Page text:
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Riders on the Orphan Train - SOLD OUT

Union Depot

Multiple Dates

St Paul, MN

Riders on the Orphan Train - SOLD OUT

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General Admission
Tickets for BOTH shows are completely SOLD OUT. No tickets will be available at the door for either performance. ALL tickets must be purchased online in advance. General admission seats are on a first-come, first-served basis. Ticket price includes admission to performance only. Tickets are nonrefundable.
3 hours before event $12.00 $0.00

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Event Details

Tickets for BOTH shows are now completely SOLD OUT. 

You must purchase tickets in advance for all performances. No tickets will be sold at the door. No one without a ticket will be granted admittance.


Between 1854 and 1929, more than 250,000 children were put on trains primarily in New York City and sent all over the United States to be placed with new families. One of those stops was Union Depot in St. Paul, and now Union Depot will commemorate that experience with two performances of Riders on the Orphan Train on Oct. 3 & 6.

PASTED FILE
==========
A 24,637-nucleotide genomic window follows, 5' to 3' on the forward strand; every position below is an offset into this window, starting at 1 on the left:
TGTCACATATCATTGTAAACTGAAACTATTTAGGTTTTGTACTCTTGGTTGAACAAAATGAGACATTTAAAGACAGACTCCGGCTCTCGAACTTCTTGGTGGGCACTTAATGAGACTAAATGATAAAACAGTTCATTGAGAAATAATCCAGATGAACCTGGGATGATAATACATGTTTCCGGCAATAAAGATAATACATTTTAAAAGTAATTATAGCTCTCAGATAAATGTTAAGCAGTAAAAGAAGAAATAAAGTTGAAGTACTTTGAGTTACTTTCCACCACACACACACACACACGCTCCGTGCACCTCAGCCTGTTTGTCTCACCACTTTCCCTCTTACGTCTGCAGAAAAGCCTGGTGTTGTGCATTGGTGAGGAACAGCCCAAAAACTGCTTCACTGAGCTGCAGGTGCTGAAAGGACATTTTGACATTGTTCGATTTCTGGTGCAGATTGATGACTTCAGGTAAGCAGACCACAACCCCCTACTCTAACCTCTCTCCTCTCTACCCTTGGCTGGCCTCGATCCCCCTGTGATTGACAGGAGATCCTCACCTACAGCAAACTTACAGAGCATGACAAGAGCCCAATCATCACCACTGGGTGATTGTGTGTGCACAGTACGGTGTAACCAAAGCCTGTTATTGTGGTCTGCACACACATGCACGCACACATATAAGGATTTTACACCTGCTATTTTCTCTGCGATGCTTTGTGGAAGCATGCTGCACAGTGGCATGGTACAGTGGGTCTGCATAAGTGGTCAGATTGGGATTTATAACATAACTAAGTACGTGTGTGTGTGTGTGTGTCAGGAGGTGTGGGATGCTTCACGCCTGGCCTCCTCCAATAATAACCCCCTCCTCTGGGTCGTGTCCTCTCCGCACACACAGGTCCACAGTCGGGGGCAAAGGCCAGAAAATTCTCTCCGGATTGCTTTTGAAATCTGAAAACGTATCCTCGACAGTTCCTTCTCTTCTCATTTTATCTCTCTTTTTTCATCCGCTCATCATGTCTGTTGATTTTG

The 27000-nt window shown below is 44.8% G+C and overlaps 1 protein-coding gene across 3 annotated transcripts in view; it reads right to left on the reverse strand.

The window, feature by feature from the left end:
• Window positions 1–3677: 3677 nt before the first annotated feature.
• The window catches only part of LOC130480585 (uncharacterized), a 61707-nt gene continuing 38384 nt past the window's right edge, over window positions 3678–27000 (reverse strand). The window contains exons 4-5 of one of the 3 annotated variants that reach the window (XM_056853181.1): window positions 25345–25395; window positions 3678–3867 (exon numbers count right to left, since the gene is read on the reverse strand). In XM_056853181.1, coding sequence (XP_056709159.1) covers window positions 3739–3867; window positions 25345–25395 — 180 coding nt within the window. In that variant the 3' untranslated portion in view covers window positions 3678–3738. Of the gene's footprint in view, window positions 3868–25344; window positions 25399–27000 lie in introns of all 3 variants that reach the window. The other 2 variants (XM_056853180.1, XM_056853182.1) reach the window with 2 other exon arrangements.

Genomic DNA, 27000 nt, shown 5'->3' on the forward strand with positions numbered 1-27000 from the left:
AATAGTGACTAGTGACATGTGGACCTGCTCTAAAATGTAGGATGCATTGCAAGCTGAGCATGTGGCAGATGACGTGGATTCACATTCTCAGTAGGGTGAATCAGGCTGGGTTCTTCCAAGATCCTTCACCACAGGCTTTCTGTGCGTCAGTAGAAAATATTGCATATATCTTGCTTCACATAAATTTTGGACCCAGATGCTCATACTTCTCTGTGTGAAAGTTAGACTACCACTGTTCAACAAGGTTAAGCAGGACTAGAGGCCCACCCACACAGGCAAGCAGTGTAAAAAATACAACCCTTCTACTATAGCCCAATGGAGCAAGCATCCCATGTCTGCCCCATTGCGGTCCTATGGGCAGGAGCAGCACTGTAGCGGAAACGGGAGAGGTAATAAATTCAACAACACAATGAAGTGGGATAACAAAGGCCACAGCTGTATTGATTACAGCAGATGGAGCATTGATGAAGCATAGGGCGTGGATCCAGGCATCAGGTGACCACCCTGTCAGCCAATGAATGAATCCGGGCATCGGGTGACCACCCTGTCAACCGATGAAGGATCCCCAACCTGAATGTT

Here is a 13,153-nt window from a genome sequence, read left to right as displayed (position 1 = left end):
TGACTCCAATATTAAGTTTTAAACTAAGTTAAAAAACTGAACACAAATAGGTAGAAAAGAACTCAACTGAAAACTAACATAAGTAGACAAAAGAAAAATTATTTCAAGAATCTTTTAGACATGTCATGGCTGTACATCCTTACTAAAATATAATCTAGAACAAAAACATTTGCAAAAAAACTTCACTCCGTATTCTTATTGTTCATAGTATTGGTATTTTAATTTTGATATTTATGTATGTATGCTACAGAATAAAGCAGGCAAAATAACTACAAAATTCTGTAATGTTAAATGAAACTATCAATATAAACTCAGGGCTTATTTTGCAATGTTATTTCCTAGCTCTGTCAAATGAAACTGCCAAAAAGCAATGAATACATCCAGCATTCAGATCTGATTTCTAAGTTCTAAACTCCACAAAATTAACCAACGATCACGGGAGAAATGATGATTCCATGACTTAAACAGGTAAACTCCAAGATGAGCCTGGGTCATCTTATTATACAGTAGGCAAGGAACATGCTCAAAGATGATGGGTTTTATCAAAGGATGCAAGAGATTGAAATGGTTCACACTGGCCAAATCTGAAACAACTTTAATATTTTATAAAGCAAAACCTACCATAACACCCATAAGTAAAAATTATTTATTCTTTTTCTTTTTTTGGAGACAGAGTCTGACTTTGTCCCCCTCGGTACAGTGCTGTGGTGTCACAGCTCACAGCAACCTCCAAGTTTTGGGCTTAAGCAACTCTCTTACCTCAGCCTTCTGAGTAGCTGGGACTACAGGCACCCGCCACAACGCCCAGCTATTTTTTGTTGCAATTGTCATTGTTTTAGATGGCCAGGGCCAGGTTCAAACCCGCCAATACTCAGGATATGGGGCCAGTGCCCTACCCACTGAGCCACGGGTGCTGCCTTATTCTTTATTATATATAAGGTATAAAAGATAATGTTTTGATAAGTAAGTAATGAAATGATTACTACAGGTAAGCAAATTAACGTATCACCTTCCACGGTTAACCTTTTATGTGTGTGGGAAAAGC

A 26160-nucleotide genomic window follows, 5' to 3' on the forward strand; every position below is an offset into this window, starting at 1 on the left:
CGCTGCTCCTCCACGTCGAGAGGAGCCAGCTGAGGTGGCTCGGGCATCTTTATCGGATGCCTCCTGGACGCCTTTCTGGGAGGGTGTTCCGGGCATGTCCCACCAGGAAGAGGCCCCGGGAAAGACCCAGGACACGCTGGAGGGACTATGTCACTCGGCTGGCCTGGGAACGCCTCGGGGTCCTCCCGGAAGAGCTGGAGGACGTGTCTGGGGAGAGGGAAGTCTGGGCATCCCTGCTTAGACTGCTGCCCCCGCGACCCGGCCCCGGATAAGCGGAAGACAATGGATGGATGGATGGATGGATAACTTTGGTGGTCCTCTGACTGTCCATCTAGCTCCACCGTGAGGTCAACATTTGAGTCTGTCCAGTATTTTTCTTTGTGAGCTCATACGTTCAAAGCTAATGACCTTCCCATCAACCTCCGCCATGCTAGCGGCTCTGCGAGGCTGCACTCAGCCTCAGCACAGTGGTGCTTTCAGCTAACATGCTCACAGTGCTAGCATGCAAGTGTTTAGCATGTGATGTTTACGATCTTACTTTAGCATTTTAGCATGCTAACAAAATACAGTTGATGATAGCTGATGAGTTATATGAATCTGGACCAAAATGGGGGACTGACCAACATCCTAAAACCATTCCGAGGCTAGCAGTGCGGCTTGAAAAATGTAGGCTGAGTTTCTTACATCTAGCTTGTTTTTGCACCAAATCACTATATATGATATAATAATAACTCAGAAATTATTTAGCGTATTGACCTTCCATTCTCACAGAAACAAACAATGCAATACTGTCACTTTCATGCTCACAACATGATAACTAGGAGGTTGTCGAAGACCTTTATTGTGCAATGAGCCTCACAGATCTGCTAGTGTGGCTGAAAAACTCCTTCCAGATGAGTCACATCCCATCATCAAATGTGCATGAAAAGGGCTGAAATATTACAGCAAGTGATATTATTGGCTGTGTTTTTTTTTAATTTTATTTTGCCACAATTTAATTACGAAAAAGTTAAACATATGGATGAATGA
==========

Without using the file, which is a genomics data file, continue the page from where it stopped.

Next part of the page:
Novelist and scholar Alison Moore and musician Phil Lancaster of Austin, Texas have teamed up to create an unique audio visual experience, comprising historical fiction, actual interviews, archival images and musical ballads that bring the Orphan Train movement to life.

Moore and Lancaster describe the motivation behind their performance: “Few people today know much about the largest child migration in history. This seventy-six year experiment in child relocation is filled with the entire spectrum of human emotion and reveals a great deal about the successes and failures of the American Dream.”

Riders on the Orphan Train has been performed nationally since 1997. Moore, author of the historical novel "Riders on the Orphan Train”, and Lancaster were awarded the Charles Loring Brace Award in recognition for helping to preserve the stories of the Orphan Trains.

In the late 1850s, the estimated 30,000 homeless children in New York City troubled Charles Loring Brace, founder of The Children’s Aid Society. He believed that there was a way to change the futures of these children. He proposed that the children be sent by train to live and work on farms out west. Many of the children were not orphans but “surrendered” by parents too impoverished to keep them. The New York Foundling Hospital, a Catholic organization, also sent out children to be placed in Catholic homes.

“Union Depot is a historic site, placed on the National Register of Historic Places in 1974,” said Ramsey County Commissioner Jim McDonough, chair of the Ramsey County Regional Railroad Authority.  “Bringing Riders of the Orphan Train to Minnesota is just one way we can keep the memories created at Union Depot alive for future generations.”

Moore and Lancaster invite any surviving Minnesota orphan train riders and their families to tell their own stories at these two performances.

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